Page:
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Rollercoasting

Mental models affect our lives, careers and relationships, the prosperity of our businesses and the quality of life in society. Yet ...

By Tony Cram 01 March 2005

Mental models affect our lives, careers and relationships, the prosperity of our businesses and the quality of life in society.
Rollercoasting

Yet, until we reflect on our own mindsets, the models themselves are often invisible to us. Seeing an opportunity depends on the lens we view it through, say Jerry Wind and Colin Crook in The Power of Impossible Thinking. Tony Cram boards a rollercoaster.


Life, business, society is a rollercoaster. You begin by learning the context, seeing the pattern and getting a picture of where you are. Soon you find momentum is gathering. You have some ups and things go well, you take a dive and things are less rosy. Finally you take stock and find that on that ride, there were some great sections. Jerry Wind and Colin Crook have written a book explaining why this happens and how to make more of the ride. And their book itself is a rollercoaster with its own ups, downs and some great sections.

“The Pewor of Isspomilbe Thniiknng” begins with some visual demonstrations – like the missequenced letters at the beginning of this sentence which are nevertheless comprehensible. These demonstrations show that we see what we expect to see. Our minds choose to ignore things that do not appear to fit and we make sense of life through mindsets or models. Recognising the power and limitations of our mental models is at the heart of The Power of Impossible Thinking.

The authors make a strong and convincing case that these mental models can affect our lives, careers and relationships, the prosperity of our businesses and the quality of life in society. Our models reveal or conceal opportunities and constraints. Yet, until we reflect on our own mindsets, the models themselves are often invisible to us. One individual has a mindset which interprets the inner-city area as a crowded, low income zone with little retail potential; another person with a different mindset sees high density of population as an opportunity to capture high spend per acre. Is it a danger zone or an emerging market? Seeing an opportunity depends on the lens we view it through.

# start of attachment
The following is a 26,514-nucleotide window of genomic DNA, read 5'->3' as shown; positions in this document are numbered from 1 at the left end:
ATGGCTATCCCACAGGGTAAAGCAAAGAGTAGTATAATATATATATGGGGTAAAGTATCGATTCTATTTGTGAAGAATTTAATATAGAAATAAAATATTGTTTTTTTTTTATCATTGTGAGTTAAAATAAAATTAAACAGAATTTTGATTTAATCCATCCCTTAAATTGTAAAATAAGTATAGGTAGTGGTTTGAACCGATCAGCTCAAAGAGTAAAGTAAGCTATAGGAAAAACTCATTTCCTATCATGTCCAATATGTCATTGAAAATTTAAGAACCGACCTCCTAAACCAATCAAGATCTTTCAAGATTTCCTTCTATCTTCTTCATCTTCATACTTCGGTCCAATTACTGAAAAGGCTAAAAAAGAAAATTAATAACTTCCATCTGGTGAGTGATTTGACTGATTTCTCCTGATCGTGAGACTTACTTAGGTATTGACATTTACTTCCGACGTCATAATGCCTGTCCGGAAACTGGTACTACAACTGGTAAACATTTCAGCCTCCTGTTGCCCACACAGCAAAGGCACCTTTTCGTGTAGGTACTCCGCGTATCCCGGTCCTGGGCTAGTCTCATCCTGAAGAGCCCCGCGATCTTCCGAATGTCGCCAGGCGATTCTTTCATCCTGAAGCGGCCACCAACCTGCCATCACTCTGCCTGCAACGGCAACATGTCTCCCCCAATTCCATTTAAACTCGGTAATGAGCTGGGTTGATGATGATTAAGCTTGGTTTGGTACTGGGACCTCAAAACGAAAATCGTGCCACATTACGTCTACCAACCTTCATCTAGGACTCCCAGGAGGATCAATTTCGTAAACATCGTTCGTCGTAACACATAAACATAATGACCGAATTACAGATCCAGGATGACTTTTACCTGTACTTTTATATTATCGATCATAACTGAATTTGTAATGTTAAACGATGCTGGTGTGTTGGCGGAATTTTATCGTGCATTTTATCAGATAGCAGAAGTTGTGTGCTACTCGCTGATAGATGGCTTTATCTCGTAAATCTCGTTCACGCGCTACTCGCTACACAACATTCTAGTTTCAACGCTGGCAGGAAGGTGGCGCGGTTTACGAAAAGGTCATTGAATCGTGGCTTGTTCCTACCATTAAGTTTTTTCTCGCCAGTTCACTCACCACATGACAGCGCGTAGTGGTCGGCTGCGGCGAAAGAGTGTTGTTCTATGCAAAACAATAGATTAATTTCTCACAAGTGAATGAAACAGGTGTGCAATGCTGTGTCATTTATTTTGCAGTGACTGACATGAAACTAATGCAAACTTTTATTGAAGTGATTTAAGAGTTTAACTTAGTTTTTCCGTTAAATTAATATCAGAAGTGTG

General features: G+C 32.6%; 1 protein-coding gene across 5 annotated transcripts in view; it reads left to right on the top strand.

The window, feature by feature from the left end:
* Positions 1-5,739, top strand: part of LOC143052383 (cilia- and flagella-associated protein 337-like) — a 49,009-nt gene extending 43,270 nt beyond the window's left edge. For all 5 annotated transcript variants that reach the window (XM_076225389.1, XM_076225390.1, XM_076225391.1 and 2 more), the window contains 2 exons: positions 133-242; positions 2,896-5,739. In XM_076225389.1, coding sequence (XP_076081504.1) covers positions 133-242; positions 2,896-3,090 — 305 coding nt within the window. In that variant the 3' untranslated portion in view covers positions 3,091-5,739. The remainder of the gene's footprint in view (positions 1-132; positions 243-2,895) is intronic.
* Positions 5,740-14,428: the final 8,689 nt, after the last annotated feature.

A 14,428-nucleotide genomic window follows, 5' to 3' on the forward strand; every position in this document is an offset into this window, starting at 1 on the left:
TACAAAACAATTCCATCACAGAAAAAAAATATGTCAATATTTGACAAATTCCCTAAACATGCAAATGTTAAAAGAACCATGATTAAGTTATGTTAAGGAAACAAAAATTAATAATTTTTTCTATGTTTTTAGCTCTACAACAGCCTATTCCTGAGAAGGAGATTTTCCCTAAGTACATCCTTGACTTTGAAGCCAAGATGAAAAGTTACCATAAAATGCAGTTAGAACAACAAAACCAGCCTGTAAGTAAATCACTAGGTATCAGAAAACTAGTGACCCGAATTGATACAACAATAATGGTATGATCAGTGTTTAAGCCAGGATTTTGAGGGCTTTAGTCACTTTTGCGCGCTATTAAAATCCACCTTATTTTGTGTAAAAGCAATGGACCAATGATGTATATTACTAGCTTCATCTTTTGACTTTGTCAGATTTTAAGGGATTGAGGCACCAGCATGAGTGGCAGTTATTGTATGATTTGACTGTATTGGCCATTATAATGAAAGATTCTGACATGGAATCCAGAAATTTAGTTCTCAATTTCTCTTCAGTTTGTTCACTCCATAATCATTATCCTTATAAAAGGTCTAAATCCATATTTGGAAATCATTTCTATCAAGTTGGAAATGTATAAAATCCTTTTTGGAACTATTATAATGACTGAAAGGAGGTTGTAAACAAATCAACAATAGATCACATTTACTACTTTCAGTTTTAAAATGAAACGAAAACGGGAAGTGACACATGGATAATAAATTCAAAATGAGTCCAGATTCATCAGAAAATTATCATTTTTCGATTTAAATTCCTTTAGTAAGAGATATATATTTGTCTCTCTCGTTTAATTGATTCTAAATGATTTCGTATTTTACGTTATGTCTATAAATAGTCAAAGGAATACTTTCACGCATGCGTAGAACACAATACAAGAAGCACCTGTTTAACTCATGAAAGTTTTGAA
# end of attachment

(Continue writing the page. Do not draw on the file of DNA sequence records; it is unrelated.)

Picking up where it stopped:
Telling examples – like the failure to recognise the danger signs before the September 11th assault on the World Trade Center – illustrate the need to understand and update mental models. Seeing a new peril depends on the ability to challenge an existing model.

Having grasped the context, I was anticipating an exploration into how to map your own model or how to discern the corporate DNA of your organisation. Instead we raced on the rollercoaster towards section two of the book. So I put the book down and made my own list of questions to establish and challenge your firm’s model:


  • How do we describe the industry we are in? Are there other ways? What expressions do newcomers use?
  • Who are our best customers today? Who might be our best customers in three years?
  • What exactly are our customers buying? What else would they value or pay for?
  • Why do our customers choose to buy from us today? How might their mental model evolve and what new benefits could they seek?
  • Which competitors do we talk about most? If these are the sharks, who are the piranhas?
  • Who are our best suppliers? Who might be the vibrant suppliers of the future?

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